Going to your child’s first PTA meeting for the year feels like the first day of school for you all over again. Going through your mind are questions that run from, “Will I make any new friends this year?” to “Will I get voted as class parent representative again?”
Mommy Carly, who admits to always being present but not necessarily active during activities like this at her daughter’s school, shares, “I’m really bad at remembering names, and sometimes what helps me get through a school year is knowing the kind of parent the ones in my kid’s class are. The labels help, ashamed as I am to admit it.”
As for you, what interesting personalities are you bound to cross paths with this school year? This is by no means a generalization, but a collection of observations from moms who have made the rounds in the PTA circles. (Don’t worry – there are all kinds of positive types, too!)
1. The Motormouth Mom What you hope to be a quick chat at the school gate as you bid goodbye to your child turns into a long conversation. In a span of minutes, you already know the kind of struggle this mom had from the start of the weekend all the way to this morning. And all you ever got to say was, “Hey!”
2. The Do It All Woman (or Man) We’ve all met one before – the one who seems to be running on a different clock as he or she has time for everything! By the time you reach the school’s gate in the morning, this very lucky parent has already: had a morning run, coffee with the husband or wife, brushed up on the news, and packed a healthy lunch before braving the traffic from Quezon City to Makati (all while looking picture-perfect in that business suit!). Sigh. What we would give to be just like this person!
3. The Dynamic Duo It makes you wonder if this mom and dad are just plain rich or simply lucky to be able to make a living while being there to see off their child (together) in the morning, bring hot lunch (together) at noon, and pick up their child in the afternoon (still together). Maybe they just have exceptional time management skills? Sometimes you like to ask them upfront. And there’s always one parent who comes up to them and says, “You’re so lucky!” and you can’t help but agree.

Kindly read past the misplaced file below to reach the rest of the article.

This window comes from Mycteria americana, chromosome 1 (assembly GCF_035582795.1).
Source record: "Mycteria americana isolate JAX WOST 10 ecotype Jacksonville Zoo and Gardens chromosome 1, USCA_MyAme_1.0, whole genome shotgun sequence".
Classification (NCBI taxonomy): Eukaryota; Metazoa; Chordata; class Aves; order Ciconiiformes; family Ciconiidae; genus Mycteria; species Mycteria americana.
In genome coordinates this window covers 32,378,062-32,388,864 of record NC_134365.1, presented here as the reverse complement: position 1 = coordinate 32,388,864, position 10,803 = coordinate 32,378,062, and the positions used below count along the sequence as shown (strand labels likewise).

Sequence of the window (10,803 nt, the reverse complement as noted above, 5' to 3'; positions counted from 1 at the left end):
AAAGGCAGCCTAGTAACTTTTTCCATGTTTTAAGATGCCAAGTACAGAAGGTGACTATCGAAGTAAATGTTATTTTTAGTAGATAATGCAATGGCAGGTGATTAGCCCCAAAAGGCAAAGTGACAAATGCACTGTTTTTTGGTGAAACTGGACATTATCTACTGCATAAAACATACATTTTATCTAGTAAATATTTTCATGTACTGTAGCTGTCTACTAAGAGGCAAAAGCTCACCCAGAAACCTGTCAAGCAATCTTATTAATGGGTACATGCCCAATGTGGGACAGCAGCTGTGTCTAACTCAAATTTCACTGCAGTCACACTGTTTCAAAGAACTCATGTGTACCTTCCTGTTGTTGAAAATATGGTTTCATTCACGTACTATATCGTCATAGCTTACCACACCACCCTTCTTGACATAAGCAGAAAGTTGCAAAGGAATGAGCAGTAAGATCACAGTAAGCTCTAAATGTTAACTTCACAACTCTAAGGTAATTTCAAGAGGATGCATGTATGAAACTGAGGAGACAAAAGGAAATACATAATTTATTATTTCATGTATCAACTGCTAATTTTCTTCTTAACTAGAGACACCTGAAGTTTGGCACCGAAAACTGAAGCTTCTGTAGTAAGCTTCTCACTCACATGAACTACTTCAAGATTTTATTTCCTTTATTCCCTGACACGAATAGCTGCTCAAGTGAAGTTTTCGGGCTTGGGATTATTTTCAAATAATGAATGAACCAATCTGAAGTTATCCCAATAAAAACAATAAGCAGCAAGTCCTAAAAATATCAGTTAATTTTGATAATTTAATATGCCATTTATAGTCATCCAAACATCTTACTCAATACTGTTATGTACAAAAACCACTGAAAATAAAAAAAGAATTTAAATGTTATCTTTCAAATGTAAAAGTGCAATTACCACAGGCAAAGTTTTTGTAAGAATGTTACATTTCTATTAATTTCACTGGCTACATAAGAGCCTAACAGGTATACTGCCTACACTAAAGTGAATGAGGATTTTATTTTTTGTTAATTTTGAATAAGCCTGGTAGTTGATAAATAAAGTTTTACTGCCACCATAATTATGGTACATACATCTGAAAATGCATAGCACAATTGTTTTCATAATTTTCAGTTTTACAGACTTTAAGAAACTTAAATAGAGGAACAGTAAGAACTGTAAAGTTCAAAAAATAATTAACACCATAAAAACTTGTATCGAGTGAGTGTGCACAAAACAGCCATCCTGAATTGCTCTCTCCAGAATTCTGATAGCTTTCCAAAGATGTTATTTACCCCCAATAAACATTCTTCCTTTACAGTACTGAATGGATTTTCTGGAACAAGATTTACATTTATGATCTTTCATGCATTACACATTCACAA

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4. The Snuffleupagus Remember Big Bird’s imaginary friend, Mister Snuffleupagus? Well, you could say this type of parent is just like that: invisible. You’ve heard of her, and you might even know that she’s a lawyer or doctor, but you’ve never seen her. She’s also the one with a throng of helpers bringing her child to school, spending all day at the waiting area until dismissal time. On her child’s birthday, the party borders on lavish, and the giveaways are amazing. But you’ve never seen her, not even at important parent meetings, and it makes you just a bit curious.
5. The Event Specialist This one can round up parents in no time, once there is something important to decide or meet about. She or he has all the parents’ contact numbers (even those who would be selective about giving away their details), and has even created a Viber messaging group for your child’s class. He or she can come up with date and venue suggestions at the drop of a hat, if a student or parent activity needs to be organized.
6. The A+-or-Nothing Mom She comes to the parent-teacher conference with her own computation of her child’s grades, which also means she has spent a great deal of time poring over the school’s grading system. During question and answer sessions with school administration, her concerns are almost always about grades, and awards and recognition. Teachers dread receiving text messages from her. You know why.
7. The Spotlight Hugger His or her child may be no star athlete or whiz kid, yet you see this parent at the center of every activity, and people are just naturally drawn to them. They are the ones handing out snack bags to everyone during a class field trip, manning the class booth at the school fair, or sponsoring the class Christmas party – all while their child shies away from the spotlight.
8. The “Steady Lang” Parent What some parents would give to be the one who is not wont to worry about an average score in a midterm exam, or a minor disciplinary action on their child. Yes, there are those who give utmost importance to the happiness of their child, rather than high grades or academic awards. While they applaud achievements in and outside school, they are also confident that their children are at their best in everything they do. And as long as their children are having fun and are not stressed or pressured, then that is enough for them.